The Nude: A Study of Ideal Art

Front Cover
Penguin Books, Limited, 1993 - 407 pages
10 Reviews
The author traces the history of the depiction of the human body from the earliest civilized times to the present day. Starting with the Greeks who used the nude to express certain fundamental human needs, such as the need for harmony and order (Apollo), and the need to sublimate desire (Venus), he shows how these types of bodily expression were revived in 15th-century Italy and given new urgency by Michelangelo, whose genius almost exhausted the possibilities of the male nude. The female body, however, through Titian, Rubens, Ingres and Renoir has continued to be a source of pictorial inspiration, and the author examines the uneasy relationship with the nude of such moderns as Matisse and Picasso.

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Review: The Nude: A Study in Ideal Form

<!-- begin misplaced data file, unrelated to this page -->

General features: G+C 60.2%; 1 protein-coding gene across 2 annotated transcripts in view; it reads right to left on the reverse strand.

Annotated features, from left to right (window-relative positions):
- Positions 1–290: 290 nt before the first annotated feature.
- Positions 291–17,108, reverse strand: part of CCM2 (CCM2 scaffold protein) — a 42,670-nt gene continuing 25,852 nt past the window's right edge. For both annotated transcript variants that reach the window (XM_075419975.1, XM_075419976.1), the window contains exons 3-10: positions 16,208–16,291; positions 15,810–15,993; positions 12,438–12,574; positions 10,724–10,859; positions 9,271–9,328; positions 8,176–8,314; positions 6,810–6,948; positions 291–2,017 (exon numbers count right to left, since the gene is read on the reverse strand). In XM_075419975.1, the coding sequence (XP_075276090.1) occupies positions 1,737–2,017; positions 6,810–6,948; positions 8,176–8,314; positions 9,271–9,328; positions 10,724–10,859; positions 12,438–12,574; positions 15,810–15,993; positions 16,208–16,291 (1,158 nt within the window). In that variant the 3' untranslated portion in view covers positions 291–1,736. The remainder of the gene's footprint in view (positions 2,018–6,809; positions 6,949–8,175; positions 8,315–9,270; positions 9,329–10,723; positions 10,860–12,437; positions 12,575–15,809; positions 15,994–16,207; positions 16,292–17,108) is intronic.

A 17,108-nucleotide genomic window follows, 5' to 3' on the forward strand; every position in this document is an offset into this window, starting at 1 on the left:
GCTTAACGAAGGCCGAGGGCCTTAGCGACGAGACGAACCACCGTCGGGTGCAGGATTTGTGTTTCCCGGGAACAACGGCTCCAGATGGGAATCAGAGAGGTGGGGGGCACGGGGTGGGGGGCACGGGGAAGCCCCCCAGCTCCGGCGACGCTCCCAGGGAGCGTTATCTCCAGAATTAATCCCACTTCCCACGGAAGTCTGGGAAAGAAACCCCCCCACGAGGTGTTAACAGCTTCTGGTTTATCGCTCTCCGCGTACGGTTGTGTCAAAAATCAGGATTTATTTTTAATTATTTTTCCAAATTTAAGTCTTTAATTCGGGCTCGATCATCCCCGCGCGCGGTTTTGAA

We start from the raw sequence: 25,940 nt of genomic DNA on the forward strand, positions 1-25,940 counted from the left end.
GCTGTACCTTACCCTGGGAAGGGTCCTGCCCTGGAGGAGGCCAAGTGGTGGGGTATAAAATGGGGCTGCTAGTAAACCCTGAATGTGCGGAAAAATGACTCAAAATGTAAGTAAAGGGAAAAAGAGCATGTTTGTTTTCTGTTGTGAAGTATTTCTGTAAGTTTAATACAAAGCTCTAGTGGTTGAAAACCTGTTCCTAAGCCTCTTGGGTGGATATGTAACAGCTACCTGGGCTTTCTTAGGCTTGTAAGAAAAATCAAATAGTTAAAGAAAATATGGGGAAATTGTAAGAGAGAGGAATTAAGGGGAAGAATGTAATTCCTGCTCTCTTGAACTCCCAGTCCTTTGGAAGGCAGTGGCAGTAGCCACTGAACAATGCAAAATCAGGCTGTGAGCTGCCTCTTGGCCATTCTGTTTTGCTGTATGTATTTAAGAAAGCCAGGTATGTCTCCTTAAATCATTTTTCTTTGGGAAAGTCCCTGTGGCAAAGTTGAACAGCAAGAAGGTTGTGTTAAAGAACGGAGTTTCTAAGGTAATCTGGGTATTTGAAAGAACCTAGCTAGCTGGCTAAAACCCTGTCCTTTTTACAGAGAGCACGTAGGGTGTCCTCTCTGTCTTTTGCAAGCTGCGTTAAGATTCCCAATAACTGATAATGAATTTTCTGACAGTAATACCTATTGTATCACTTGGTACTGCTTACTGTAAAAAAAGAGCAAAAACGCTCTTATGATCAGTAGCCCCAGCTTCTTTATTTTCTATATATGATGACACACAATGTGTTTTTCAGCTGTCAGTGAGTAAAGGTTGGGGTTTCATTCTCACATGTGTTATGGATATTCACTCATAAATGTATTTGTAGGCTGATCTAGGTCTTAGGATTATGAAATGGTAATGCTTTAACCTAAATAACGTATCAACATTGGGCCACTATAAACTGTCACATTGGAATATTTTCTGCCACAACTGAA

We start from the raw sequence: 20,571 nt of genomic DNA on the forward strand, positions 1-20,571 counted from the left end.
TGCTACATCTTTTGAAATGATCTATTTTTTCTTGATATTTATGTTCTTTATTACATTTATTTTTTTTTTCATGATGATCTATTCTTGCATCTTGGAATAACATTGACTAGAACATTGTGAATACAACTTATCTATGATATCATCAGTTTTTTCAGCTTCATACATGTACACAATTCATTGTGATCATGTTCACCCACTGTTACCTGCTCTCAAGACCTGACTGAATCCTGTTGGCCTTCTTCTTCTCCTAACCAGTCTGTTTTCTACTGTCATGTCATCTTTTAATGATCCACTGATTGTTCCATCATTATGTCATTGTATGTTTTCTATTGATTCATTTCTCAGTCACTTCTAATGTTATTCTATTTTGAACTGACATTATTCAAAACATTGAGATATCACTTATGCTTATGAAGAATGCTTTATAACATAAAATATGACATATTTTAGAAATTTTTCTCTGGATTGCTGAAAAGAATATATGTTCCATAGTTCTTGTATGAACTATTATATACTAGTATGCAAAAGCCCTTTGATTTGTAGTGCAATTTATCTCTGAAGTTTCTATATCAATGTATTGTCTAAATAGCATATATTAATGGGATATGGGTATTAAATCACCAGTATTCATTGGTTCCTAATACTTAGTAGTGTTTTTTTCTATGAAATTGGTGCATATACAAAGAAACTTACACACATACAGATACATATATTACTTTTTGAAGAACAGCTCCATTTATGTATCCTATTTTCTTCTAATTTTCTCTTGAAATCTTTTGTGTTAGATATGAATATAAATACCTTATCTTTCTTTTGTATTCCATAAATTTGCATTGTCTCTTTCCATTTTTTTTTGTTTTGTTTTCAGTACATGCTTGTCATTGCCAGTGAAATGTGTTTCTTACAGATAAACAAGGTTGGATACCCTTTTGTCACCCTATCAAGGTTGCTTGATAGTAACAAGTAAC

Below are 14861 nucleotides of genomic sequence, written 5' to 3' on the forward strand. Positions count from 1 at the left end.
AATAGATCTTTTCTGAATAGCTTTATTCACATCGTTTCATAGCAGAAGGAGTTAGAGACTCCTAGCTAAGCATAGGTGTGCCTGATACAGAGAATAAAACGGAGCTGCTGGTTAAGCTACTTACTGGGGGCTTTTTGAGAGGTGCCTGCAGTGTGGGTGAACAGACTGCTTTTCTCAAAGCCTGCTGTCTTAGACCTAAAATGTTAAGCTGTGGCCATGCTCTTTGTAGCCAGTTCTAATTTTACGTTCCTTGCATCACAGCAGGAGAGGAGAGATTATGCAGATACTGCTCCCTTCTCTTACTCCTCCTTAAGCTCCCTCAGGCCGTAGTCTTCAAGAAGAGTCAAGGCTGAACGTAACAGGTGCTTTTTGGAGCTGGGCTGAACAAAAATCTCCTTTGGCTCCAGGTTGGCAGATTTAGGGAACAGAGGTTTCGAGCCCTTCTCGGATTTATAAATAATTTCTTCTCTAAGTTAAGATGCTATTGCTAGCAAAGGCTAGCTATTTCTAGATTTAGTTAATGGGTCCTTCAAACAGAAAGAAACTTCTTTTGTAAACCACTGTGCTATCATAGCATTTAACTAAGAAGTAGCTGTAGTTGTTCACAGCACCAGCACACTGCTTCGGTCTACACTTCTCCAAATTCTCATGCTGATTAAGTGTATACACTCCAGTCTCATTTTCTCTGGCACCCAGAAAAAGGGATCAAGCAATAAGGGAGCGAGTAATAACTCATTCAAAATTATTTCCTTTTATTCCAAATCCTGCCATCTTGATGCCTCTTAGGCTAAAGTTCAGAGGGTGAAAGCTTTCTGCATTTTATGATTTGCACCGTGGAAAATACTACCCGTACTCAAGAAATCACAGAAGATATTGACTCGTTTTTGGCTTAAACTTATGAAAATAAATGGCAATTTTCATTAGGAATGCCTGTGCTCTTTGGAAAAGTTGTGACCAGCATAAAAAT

User Review  - Ralph Britton - Goodreads

Very much out of fashion but I still enjoyed this a lot. I found the chapters on the most recent art the least convincing, but his insights into Greek and Roman sculpture fascinating. I had not read it for thirty years but it certainly stood the test of time. Read full review

Review: The Nude: A Study in Ideal Form

User Review  - Ralph Britton - Goodreads

Very much out of fashion but I still enjoyed this a lot. I found the chapters on the most recent art the least convincing, but his insights into Greek and Roman sculpture fascinating. I had not read it for thirty years but it certainly stood the test of time. Read full review

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